In August 1914, Balsham was a village community largely involved in farming and dependant on horses and manpower. After the first months of mobile warfare and with mounting casualties, men in the village joined many other infantry line regiments as well as supporting arms of the Artillery (Royal Horse Artillery, Royal Garrison Artillery and Royal Field Artillery), Hussars and Yeomanry units.
Horse drawn guns and supply transport meant that many men became involved with horses especially in the Army Service Corps. Balsham men also served in vital support roles in the veterinary and medical Corps looking after both horses and men on the battlefields. The 11th Bn (Battalion) was also known as the Cambridge Suffolks or the Cambridge Pals, into which more than twenty-five Balsham men were recruited, saw service on the Western Front.
Enormous numbers of troops were required to support these military offensives. Naval actions and the overseas battlefields in the Balkans, Africa and Middle East and elsewhere stretched the resources of the existing regular forces and Kitchener had sent out his famous recruiting call for volunteers for his New Model Armies which was answered by thousands of young men enabling four New Armies called K1 to K4 to be formed. The young men of Balsham responded by cycling to the Linton recruiting office to join up.
After initial enlistment and training in Cambridge the Cambridge Pals moved to Ripon and then to Salisbury Plain before being briefed to sail to Egypt in December 1915. The demand for more troops in France for General Haig’s ‘Big Push’ in 1916, changed their posting. They became part of the 101st Brigade in 34th Division of K4 (Kitchener’s Fourth Army) and landed at Boulogne on 9th January, 1916.
July 1st 1916 saw them in the front line for The First Battle of the Somme in 101st Brigade (part of Cambridge Pals) and facing the German front line at la Boiselle. At 7.28am, underground mines laid by the British engineers were blown and two minutes later, the whistles were blown to instruct soldiers to advance across ‘No Man’s land’. The German defenders in their deep shelters, had suffered far less casualties in the preceding seven days of relentless artillery barrage when more than 1,750,0000 shells are fired into the German defences, They also had prior warning of the attack through telephone intercepts and emerged from their trenches with their maxim machine guns and decimate the British soldiers.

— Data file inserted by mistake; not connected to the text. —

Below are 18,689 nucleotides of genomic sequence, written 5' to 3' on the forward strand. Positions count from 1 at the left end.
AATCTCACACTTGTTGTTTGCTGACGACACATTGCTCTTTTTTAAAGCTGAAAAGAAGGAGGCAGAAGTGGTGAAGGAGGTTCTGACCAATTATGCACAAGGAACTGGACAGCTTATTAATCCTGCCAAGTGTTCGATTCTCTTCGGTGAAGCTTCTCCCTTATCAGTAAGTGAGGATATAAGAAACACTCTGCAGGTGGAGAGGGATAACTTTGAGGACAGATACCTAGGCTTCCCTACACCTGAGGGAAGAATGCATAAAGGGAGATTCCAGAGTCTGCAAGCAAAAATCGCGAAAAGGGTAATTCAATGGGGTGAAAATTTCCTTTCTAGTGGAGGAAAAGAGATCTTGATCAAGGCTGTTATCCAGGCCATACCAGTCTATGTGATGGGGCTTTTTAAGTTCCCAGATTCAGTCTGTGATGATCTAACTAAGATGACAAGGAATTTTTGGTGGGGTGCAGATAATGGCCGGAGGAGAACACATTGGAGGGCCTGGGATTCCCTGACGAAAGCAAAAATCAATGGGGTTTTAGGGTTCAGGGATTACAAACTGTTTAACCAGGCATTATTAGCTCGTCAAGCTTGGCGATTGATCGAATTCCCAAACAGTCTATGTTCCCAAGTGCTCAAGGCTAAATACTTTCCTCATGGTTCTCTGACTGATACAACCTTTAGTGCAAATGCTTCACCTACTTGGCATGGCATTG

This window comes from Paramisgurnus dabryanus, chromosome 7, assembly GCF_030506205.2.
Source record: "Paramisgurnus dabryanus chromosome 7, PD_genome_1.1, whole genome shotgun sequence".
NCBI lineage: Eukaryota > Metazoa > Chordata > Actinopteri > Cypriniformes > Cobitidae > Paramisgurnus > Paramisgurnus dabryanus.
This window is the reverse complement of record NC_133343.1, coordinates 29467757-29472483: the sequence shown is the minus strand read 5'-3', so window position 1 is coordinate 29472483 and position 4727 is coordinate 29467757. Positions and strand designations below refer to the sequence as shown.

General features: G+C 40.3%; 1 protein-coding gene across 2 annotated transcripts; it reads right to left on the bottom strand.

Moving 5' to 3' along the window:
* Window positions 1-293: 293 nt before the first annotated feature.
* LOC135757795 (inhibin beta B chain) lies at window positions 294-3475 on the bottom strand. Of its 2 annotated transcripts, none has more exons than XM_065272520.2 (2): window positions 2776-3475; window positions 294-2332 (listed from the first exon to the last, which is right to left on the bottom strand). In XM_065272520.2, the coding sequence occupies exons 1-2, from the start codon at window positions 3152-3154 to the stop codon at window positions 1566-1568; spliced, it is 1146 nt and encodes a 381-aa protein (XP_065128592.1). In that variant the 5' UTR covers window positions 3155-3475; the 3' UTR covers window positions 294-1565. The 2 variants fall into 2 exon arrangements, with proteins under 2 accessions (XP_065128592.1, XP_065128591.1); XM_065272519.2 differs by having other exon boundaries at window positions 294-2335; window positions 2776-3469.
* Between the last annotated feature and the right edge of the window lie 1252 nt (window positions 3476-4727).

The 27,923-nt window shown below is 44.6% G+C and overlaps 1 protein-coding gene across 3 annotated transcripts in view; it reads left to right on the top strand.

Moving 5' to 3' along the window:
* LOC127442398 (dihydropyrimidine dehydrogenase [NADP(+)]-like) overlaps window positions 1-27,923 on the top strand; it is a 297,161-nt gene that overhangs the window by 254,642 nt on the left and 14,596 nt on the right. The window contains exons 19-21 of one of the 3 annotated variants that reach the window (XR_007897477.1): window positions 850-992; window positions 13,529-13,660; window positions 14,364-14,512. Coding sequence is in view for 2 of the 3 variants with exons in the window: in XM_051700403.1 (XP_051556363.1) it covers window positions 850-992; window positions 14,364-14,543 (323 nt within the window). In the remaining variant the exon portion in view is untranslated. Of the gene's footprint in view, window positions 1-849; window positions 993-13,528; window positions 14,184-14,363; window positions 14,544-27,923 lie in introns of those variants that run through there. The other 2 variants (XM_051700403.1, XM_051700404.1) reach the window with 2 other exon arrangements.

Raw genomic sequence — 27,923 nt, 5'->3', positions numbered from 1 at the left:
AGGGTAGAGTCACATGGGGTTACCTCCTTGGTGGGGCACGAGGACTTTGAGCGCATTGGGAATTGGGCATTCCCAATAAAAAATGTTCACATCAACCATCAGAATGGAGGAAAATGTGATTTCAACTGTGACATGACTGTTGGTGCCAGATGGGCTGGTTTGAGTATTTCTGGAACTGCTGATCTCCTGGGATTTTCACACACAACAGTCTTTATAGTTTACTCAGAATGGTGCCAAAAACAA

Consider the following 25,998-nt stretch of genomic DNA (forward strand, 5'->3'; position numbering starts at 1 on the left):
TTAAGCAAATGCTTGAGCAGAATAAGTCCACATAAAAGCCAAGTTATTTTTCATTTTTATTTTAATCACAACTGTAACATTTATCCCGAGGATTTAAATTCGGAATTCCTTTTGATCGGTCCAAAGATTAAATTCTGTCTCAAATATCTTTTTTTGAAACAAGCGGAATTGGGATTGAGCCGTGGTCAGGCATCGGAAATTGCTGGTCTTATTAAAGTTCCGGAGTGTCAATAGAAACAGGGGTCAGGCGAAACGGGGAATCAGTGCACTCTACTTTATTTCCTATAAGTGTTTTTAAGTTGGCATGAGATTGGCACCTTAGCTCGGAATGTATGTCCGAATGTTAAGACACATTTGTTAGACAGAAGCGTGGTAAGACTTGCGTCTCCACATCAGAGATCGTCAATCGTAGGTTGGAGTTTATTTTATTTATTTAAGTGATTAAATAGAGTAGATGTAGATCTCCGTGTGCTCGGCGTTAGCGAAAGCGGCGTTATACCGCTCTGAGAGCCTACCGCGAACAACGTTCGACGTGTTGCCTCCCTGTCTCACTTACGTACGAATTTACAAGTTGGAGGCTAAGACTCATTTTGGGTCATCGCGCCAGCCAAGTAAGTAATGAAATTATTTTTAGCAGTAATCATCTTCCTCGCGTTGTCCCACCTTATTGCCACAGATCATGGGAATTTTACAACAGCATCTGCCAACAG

The 34th Division including the Cambridge Pals, suffered hundreds of casualties within minutes and the assault falters before reaching the German trenches. Adding to these horrific casualties was the rapid response of the German artillery to bombard the advancing soldiers. Many soldiers took cover in the Lochnagar crater (100 yards across and 90 feet deep made by a big mine explosion), until nightfall before escaping.
The first day of the Somme is now remembered for the most horrific casualty list of a single day of any conflict involving the British Army. Some 60,000 soldiers became casualties with more than 19,000 killed with probably more than 30,000 of those in the first hour. The 34th Division suffered the most of any division with 6,380 casualties. All these battalions were withdrawn from the line to recover and rebuild their fighting strength soon after this battle.
At the end of the war, Balsham had lost 28 of its menfolk in the conflict out of a census record total of 804 in 1911. After the War, memorials were erected throughout the country to remember those who had paid the ultimate sacrifice for their country. Balsham has its own memorial with the names of the fallen recorded on its plinth together with those who fell in the Second World War. The Holy Trinity church houses a record of all those who served in the Great War.
To find out more about the Great War and Balsham, the full article is published in the book which can be bought at The Old Butcher’s, the village Post Office or online. All proceed will be donated to local causes.